The battery was of course not the only issue - the rain showers continued on and off throughout the shoot, so sometimes we'd all have to dash back into the cars even in the middle of a take, use the opportunity to continue recharging the camera and wait for the rain to stop.

Eventually we were ready to do something with Alexxa apart from her be an inanimate body...and when the time to scream came, jesus, did she scream, A hollering banshee wail that had everyone's eyeballs popping out (she told me she'd been using some memories of giving birth to her kids) It's always the quiet ones....

It's probably during this sequence where we captured one of my favourite images - Junior to the left of the frame on the windscreen, Daddy in the background, coughing and spluttering at the window, Mummy coming into the right of the frame gasping in pain with Paul in the middle with his head in his hands. It looked and sounded horrible, painful, disturbing in an over the top uncomfortable manner.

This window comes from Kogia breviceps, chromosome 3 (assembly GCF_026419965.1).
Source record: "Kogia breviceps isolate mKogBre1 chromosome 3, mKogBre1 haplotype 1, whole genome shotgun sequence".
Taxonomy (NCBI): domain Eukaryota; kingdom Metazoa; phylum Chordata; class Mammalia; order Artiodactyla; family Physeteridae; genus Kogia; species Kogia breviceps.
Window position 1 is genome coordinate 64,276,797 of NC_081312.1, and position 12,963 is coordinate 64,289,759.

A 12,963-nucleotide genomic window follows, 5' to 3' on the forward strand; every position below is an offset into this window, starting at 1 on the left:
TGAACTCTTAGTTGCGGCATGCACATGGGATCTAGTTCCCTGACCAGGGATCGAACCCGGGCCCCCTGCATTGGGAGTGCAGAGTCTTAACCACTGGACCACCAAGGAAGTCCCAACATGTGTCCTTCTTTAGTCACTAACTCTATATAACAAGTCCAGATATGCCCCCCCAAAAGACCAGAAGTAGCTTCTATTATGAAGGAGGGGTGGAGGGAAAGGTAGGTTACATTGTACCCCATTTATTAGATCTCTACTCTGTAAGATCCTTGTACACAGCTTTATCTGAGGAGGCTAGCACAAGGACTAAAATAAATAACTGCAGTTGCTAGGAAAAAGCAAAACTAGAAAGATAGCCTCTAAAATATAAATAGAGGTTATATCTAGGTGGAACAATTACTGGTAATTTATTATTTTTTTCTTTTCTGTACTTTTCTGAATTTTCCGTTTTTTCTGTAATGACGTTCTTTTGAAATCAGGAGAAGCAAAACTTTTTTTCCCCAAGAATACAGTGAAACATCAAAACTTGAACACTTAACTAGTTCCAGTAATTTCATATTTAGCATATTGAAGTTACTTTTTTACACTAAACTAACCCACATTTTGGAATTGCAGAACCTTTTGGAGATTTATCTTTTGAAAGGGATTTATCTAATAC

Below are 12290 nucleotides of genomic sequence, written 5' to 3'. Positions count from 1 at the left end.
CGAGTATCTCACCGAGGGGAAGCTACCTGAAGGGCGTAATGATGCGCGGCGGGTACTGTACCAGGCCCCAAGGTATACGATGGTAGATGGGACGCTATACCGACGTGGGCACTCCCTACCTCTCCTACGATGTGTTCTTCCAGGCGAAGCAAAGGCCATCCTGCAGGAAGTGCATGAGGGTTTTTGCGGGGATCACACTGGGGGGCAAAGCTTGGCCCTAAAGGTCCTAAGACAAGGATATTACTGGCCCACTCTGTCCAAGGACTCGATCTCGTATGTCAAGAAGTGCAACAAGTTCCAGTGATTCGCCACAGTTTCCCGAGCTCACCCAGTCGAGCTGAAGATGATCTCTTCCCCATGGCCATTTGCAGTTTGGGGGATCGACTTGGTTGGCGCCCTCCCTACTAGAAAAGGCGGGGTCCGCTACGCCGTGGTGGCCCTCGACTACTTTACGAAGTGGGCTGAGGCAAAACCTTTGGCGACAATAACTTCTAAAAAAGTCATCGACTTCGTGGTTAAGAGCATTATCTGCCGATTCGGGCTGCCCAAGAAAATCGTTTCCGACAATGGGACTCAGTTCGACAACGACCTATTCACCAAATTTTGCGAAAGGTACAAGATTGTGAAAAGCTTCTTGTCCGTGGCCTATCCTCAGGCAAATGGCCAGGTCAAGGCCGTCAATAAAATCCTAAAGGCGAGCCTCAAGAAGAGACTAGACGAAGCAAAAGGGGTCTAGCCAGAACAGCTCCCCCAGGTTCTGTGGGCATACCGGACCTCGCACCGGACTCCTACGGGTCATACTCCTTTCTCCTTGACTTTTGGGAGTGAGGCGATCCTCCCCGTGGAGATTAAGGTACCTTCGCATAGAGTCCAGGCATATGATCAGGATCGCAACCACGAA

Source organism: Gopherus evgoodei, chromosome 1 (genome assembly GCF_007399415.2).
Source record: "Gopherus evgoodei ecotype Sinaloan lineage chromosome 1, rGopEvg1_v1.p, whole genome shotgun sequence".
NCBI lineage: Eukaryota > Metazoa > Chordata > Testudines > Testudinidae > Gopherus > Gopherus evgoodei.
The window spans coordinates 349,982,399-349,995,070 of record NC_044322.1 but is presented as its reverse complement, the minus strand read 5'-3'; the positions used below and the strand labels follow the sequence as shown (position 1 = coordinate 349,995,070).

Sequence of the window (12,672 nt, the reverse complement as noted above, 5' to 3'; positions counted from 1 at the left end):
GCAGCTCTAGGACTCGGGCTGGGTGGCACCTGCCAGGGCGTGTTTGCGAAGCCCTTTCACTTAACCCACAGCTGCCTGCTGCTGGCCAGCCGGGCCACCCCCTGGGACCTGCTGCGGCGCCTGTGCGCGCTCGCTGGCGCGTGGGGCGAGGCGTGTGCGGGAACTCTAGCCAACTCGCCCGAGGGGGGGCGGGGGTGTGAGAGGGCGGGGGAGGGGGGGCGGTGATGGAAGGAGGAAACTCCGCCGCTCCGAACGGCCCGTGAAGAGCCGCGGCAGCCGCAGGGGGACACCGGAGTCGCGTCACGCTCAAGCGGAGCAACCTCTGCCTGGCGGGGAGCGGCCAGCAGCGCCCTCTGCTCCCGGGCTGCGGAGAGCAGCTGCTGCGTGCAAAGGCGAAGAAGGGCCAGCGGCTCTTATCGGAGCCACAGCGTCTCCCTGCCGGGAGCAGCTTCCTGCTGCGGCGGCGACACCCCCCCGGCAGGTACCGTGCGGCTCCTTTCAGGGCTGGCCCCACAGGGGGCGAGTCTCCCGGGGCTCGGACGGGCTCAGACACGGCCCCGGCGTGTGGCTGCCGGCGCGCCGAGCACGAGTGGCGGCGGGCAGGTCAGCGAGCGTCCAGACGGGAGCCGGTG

We got various images of this sequence and Jason threw himself completely in to the role, especially when raging on top of the bonnet, smacking the windscreen with his hand, I think even going so far as to headbutt it at one point, a really deranged performance, completely over the top but perfectly suited ot the pandemonium I wanted. This continued with us getting the footage of the monkeys running wild, with Junior and Daddy running around the car, jumping, hollering, bashing the car, pushing it, kicking it.